A Dracula theme park will soon be built in the heart of Romania's Transylvania region after that country's government announced it received enough investment for plans to move ahead. But the spooky park is not without controversy.
A gothic, but spooky, castle in the medieval Transylvanian city of Sighisoara may not be a place to spend the night alone. Yet, it will be the major attraction of Romania's first ever multi-million-dollar Dracula theme park. The park, which is expected to be called Dracula-land, will also feature horseback riding, a golf course, restaurants and even a zoo, encircled by a miniature train.
Dracula-land was moved to Sighisoara since is the Transylvanian hometown of the 15th-century prince Vlad the Impaler. Prince Vlad's nickname came from his tendency to impale captured enemy soldiers on stakes.
Stories about that royal figure inspired author Bram Stoker, who never visited Transylvania, to write in 1897 his now famous novel about the bloodsucking Count Dracula.
But plans to create Dracula-land has sparked concerns among conservationists who claim a nearby medieval citadel might be damaged by tourists. Other Romanians had preferred a theme park about the more innocent Mickey Mouse, while religious leaders fear Dracula-land could draw Satanists to Romania.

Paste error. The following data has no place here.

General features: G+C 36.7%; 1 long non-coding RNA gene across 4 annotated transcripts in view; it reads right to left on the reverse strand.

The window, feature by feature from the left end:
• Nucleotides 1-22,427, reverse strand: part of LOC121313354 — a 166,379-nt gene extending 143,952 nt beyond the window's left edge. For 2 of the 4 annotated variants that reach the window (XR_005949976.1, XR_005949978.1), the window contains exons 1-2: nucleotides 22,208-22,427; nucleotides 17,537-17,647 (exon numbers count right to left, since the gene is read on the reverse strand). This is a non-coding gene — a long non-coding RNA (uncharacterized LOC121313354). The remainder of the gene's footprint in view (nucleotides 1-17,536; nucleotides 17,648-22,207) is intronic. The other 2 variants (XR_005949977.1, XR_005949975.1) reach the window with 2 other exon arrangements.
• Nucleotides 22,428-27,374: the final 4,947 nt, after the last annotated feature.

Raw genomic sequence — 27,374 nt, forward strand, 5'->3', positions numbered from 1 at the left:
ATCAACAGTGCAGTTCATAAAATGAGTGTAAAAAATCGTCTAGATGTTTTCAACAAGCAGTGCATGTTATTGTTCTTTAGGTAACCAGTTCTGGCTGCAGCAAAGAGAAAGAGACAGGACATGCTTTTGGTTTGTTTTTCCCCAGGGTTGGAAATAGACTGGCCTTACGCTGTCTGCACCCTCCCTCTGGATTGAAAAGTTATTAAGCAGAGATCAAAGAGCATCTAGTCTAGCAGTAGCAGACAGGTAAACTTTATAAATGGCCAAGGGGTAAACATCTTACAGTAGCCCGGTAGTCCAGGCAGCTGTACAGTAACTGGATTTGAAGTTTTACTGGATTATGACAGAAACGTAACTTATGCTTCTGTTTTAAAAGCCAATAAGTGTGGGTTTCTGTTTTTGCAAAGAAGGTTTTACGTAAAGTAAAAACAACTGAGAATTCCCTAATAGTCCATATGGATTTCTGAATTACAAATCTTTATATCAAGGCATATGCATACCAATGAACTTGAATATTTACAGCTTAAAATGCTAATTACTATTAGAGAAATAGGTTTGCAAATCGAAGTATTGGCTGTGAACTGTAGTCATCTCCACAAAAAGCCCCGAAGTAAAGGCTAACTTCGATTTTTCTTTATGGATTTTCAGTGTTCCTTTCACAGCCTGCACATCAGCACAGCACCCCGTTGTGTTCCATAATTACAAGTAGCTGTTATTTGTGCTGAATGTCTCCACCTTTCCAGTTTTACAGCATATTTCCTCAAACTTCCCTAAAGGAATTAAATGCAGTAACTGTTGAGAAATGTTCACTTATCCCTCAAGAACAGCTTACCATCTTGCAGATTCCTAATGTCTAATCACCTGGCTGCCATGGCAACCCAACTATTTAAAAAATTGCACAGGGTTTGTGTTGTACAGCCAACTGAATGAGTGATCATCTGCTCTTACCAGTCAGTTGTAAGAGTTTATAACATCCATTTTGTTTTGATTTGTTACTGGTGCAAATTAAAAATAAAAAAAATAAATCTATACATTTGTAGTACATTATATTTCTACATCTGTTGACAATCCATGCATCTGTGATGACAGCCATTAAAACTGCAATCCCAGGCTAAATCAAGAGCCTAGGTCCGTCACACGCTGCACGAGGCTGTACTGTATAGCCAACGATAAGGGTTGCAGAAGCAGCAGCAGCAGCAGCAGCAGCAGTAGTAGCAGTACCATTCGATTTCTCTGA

However, Romania's government welcomes the millions of dollars it will generate from foreign investors, including an apparently happy Austrian brewer who reportedly will get the exclusive rights to sell drinks. Even more money is expected from the one million tourists that are expected to visit the park annually. In addition, the project is expected to bring thousands of jobs to the impoverished region.
Romanian officials hope it will help to rebuild Romania after a decades of mismanagement under late dictator, Nicolae Ceausescu, who was known by some as Draculescu. The privately funded park will cost about $15 million with another $19 million needed for infrastructure improvements and the restoration of the city's 15th-century fortress.
But Tourism Minister Dan Matei Agathon says investors have already bought nearly $3 million worth of stock, more than 60 percent needed by law for the project to proceed.
These are figures even Dracula would laugh about.